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Credit: PHOTO BY JOM III GALLERY / GRAPHIC BY NICK ORABOVIC

 

Four years ago, Stewart Vernon hired the national franchise Stanley Steemer to perform a water extraction, but decided at the last-minute to add another service to the job order. The technician didn’t even blink.

“Without having to call the franchise office, without having to look anything up, he was able to pull out his information, quote me exactly what it cost, tell me how long it would take, and then process the payment right there,” says Vernon, who founded Macon, Ga.-based America’s Swimming Pool Co. in 2001.

This personal experience altered the way he viewed the pricing structure for his own swimming pool service, maintenance and remodeling franchise, and contributed to the philosophical concept of the flat-rate system it eventually adopted. In doing so, he has allowed the employees to facilitate or control some of the work that previously the franchise owners had to do, Vernon explains. “Now, if we’re out to install a pump and the homeowner asks us to change the sand in the filter, we’re able to tell them exactly what price that will be and how long it will take, and collect payment based on that.”

His customers have welcomed these pricing guidelines with open arms. Instead of paying for time, materials, parts and sales tax, they pay one rate for the job, materials and sales tax. It’s a concept people are more familiar with, and as a result, Vernon says it’s easier to sell jobs.

The proof is in the numbers. Implementing service-minded theories like a pricing structure has helped ASP grow in just under 11 years to include 72 locations and nearly 150 employees in seven states.

“Our gross profit margin is higher on jobs now than it was pre-flat rate, and at the end of the day, that is what’s most important in any business,” he adds.

While studying the business models of companies like Stanley Steemer, Vernon also has learned that consistency — whether with pricing, marketing or staffing — is another way to keep customers satisfied. He noticed Stanley Steemer had clean trucks that all looked the same and proudly displayed the company logo.

There’s a toll-free number (sung in the company’s jingle) that is easy to recall. All technicians receive rigorous training, go through an extensive background screening and drug test, and are bonded. The Website is clean and informative, and matches the direct mailing pieces sent to current and potential customers.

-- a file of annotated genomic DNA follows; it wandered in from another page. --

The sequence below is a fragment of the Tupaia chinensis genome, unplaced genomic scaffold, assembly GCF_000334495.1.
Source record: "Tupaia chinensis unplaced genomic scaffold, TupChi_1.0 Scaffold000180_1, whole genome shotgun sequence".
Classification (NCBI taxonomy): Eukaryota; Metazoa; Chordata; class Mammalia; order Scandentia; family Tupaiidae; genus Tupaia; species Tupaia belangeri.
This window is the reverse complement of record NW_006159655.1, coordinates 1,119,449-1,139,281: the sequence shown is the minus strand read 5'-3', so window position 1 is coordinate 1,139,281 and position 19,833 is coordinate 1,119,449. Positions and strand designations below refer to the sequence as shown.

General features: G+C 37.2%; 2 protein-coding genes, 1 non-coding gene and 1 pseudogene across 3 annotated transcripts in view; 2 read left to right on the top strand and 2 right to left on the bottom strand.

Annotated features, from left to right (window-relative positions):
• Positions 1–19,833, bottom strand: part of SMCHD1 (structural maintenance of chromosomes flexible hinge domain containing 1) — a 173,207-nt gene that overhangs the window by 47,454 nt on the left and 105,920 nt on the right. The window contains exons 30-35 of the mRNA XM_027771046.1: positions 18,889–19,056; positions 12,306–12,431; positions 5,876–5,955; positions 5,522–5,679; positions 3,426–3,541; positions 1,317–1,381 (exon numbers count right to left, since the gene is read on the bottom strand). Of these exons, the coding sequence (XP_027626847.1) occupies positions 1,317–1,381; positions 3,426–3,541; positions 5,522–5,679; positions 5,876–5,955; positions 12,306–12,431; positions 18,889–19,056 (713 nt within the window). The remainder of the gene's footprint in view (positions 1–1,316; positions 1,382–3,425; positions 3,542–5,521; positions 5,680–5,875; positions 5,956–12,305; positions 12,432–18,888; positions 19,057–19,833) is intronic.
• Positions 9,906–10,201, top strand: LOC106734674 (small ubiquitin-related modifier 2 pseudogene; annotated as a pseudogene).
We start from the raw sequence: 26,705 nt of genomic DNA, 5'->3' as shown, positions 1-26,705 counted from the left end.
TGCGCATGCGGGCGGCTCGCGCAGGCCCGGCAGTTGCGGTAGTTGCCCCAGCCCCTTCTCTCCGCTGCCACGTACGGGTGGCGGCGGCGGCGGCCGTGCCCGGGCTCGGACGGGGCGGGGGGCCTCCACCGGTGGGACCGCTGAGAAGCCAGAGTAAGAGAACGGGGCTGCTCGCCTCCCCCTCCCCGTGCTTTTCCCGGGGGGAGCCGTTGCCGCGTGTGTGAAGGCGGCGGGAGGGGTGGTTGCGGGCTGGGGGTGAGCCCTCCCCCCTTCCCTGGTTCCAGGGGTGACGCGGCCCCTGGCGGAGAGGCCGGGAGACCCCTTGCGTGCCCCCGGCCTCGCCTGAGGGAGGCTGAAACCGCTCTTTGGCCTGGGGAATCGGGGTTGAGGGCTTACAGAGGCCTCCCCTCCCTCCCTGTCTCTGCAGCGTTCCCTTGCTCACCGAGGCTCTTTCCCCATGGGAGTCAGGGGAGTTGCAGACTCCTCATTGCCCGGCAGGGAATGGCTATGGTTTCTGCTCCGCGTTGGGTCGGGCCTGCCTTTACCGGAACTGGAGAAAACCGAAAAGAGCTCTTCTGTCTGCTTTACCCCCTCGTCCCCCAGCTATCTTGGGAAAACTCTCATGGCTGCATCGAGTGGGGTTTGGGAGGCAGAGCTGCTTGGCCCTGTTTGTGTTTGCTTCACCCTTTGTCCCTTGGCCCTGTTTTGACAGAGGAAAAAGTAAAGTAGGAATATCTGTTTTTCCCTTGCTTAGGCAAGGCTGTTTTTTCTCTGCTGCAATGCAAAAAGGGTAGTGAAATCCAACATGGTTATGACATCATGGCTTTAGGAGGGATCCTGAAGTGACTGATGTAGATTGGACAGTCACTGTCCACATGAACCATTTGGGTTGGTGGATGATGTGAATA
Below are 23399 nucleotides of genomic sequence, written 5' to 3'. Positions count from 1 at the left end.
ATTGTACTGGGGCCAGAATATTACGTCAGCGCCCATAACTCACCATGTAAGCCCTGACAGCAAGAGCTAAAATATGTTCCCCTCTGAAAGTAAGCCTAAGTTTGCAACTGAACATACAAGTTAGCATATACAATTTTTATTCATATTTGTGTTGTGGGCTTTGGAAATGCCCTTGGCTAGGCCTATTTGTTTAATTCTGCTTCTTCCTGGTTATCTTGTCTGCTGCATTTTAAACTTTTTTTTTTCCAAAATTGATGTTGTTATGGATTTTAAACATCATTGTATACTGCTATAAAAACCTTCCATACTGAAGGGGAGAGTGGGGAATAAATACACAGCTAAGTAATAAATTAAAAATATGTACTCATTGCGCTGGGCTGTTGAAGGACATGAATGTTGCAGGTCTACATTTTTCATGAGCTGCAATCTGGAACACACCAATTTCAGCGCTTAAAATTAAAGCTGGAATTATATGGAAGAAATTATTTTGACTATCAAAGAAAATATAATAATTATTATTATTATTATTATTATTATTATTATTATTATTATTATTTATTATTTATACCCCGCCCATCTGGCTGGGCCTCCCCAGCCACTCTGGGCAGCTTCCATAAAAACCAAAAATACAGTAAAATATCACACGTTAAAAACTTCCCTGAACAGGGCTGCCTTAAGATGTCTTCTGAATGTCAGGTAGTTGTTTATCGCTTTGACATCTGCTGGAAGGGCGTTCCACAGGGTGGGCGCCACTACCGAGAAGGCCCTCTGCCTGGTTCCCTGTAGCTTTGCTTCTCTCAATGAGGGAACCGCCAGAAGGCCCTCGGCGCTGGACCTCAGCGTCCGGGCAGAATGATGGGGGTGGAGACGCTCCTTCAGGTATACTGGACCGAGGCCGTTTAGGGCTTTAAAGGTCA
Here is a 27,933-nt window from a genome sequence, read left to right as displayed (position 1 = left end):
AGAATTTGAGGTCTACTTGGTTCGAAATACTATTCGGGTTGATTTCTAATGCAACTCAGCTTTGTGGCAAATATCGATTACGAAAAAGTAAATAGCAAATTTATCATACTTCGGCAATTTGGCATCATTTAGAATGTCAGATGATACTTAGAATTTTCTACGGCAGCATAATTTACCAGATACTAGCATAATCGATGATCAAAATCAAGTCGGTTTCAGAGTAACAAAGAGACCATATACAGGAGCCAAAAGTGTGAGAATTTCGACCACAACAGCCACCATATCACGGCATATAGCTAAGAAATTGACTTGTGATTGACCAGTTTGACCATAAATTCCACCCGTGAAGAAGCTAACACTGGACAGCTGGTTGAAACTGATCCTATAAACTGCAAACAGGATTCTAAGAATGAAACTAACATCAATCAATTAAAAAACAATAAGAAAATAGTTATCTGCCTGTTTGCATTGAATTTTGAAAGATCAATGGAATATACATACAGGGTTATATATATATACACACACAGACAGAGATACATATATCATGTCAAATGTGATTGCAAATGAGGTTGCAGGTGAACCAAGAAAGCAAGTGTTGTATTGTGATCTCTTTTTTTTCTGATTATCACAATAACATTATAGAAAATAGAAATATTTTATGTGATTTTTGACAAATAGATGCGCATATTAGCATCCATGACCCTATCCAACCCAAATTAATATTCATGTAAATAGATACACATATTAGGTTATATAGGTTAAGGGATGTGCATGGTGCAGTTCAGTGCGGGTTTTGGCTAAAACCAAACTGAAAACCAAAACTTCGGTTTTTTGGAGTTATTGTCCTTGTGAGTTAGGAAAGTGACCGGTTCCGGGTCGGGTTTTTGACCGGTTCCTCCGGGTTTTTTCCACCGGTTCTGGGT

All of this, says Brian King, vice president of marketing for Stanley Steemer, has allowed the 64-year-old, family-owned franchise to expand to more than 70 branches and 240-plus locations in the United States alone. Customers find comfort in the uniform message and know that, no matter where they live, they will get the same level of service from any Stanley Steemer location. “If we didn’t have a consistent brand image, that would be diluted and we’d be the same as everybody else,” King says.

Customer retention is especially significant in the service sector, Vernon says. He recognized early on that he had to implement programs that would elevate ASP above the competition. To ensure quality work, he offers pool school training for franchise owners and managers. Morale stays high thanks to incentive programs, and he maintains a positive image with clean, reliable trucks and a useful Website. Plus, he sends out regular direct marketing pieces, even during the worst of economic times.

These efforts have paid off, Vernon says. In the last two years, year-over-year company-wide sales increased 35 and 50 percent, respectively. And this September is the strongest he’s witnessed to date. All told, renovation requests are up, and call volume is much higher than in the past, according to Vernon.

“Looking back over 11 years, we couldn’t have gotten to this point without taking some well thought-out, calculated risks,” he reflects. “I know it’s hard to innovate and make change, but without it, you won’t stand to grow.